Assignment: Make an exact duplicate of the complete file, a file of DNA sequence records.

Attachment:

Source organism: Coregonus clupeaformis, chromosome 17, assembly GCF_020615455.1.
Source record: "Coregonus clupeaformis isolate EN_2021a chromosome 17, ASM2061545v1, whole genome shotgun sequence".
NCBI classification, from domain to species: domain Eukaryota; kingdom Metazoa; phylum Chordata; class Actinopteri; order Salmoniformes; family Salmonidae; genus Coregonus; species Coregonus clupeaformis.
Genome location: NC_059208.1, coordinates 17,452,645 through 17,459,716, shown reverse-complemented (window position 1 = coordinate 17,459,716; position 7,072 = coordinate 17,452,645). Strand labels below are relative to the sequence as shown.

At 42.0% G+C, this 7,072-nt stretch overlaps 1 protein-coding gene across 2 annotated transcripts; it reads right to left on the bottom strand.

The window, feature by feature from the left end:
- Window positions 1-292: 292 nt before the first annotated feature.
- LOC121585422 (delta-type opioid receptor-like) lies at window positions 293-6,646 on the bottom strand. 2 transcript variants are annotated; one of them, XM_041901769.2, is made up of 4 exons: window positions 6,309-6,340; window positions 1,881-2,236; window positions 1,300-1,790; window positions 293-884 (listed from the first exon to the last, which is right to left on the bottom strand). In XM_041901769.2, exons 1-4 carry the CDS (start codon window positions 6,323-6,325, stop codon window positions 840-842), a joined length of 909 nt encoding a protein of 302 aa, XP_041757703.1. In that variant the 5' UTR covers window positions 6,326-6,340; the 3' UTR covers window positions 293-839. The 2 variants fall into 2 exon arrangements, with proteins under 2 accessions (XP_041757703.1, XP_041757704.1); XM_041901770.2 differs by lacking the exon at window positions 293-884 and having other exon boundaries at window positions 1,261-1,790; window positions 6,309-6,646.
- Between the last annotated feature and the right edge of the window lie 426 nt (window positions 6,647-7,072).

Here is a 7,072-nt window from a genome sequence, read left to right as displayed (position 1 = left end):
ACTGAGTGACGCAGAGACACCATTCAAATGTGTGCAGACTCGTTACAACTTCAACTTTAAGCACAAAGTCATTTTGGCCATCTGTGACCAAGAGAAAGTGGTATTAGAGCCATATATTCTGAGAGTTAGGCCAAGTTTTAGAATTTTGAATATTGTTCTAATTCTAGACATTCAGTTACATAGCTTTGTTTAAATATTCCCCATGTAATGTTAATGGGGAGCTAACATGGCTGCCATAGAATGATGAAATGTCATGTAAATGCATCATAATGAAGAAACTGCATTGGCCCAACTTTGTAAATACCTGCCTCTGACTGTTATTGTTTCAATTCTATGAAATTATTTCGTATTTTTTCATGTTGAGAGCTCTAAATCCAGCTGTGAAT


Source organism: Coregonus clupeaformis, chromosome 17, assembly GCF_020615455.1.
Source record: "Coregonus clupeaformis isolate EN_2021a chromosome 17, ASM2061545v1, whole genome shotgun sequence".
NCBI classification, from domain to species: domain Eukaryota; kingdom Metazoa; phylum Chordata; class Actinopteri; order Salmoniformes; family Salmonidae; genus Coregonus; species Coregonus clupeaformis.
Genome location: NC_059208.1, coordinates 17,452,645 through 17,459,716, shown reverse-complemented (window position 1 = coordinate 17,459,716; position 7,072 = coordinate 17,452,645). Strand labels below are relative to the sequence as shown.

At 42.0% G+C, this 7,072-nt stretch overlaps 1 protein-coding gene across 2 annotated transcripts; it reads right to left on the bottom strand.

The window, feature by feature from the left end:
- Window positions 1-292: 292 nt before the first annotated feature.
- LOC121585422 (delta-type opioid receptor-like) lies at window positions 293-6,646 on the bottom strand. 2 transcript variants are annotated; one of them, XM_041901769.2, is made up of 4 exons: window positions 6,309-6,340; window positions 1,881-2,236; window positions 1,300-1,790; window positions 293-884 (listed from the first exon to the last, which is right to left on the bottom strand). In XM_041901769.2, exons 1-4 carry the CDS (start codon window positions 6,323-6,325, stop codon window positions 840-842), a joined length of 909 nt encoding a protein of 302 aa, XP_041757703.1. In that variant the 5' UTR covers window positions 6,326-6,340; the 3' UTR covers window positions 293-839. The 2 variants fall into 2 exon arrangements, with proteins under 2 accessions (XP_041757703.1, XP_041757704.1); XM_041901770.2 differs by lacking the exon at window positions 293-884 and having other exon boundaries at window positions 1,261-1,790; window positions 6,309-6,646.
- Between the last annotated feature and the right edge of the window lie 426 nt (window positions 6,647-7,072).

Here is a 7,072-nt window from a genome sequence, read left to right as displayed (position 1 = left end):
ACTGAGTGACGCAGAGACACCATTCAAATGTGTGCAGACTCGTTACAACTTCAACTTTAAGCACAAAGTCATTTTGGCCATCTGTGACCAAGAGAAAGTGGTATTAGAGCCATATATTCTGAGAGTTAGGCCAAGTTTTAGAATTTTGAATATTGTTCTAATTCTAGACATTCAGTTACATAGCTTTGTTTAAATATTCCCCATGTAATGTTAATGGGGAGCTAACATGGCTGCCATAGAATGATGAAATGTCATGTAAATGCATCATAATGAAGAAACTGCATTGGCCCAACTTTGTAAATACCTGCCTCTGACTGTTATTGTTTCAATTCTATGAAATTATTTCGTATTTTTTCATGTTGAGAGCTCTAAATCCAGCTGTGAAT